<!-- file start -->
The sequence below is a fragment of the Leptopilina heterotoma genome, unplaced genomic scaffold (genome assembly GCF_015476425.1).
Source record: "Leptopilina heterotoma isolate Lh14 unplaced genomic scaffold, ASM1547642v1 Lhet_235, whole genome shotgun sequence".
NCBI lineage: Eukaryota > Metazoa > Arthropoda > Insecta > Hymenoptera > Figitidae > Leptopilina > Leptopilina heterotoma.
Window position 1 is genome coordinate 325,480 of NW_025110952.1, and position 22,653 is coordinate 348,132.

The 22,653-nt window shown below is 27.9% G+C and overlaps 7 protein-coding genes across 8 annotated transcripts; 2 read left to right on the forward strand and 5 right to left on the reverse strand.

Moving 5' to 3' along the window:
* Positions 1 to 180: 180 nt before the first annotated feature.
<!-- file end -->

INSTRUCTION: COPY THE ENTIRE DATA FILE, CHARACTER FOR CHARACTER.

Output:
The sequence below is a fragment of the Leptopilina heterotoma genome, unplaced genomic scaffold (genome assembly GCF_015476425.1).
Source record: "Leptopilina heterotoma isolate Lh14 unplaced genomic scaffold, ASM1547642v1 Lhet_235, whole genome shotgun sequence".
NCBI lineage: Eukaryota > Metazoa > Arthropoda > Insecta > Hymenoptera > Figitidae > Leptopilina > Leptopilina heterotoma.
Window position 1 is genome coordinate 325,480 of NW_025110952.1, and position 22,653 is coordinate 348,132.

The 22,653-nt window shown below is 27.9% G+C and overlaps 7 protein-coding genes across 8 annotated transcripts; 2 read left to right on the forward strand and 5 right to left on the reverse strand.

Moving 5' to 3' along the window:
* Positions 1 to 180: 180 nt before the first annotated feature.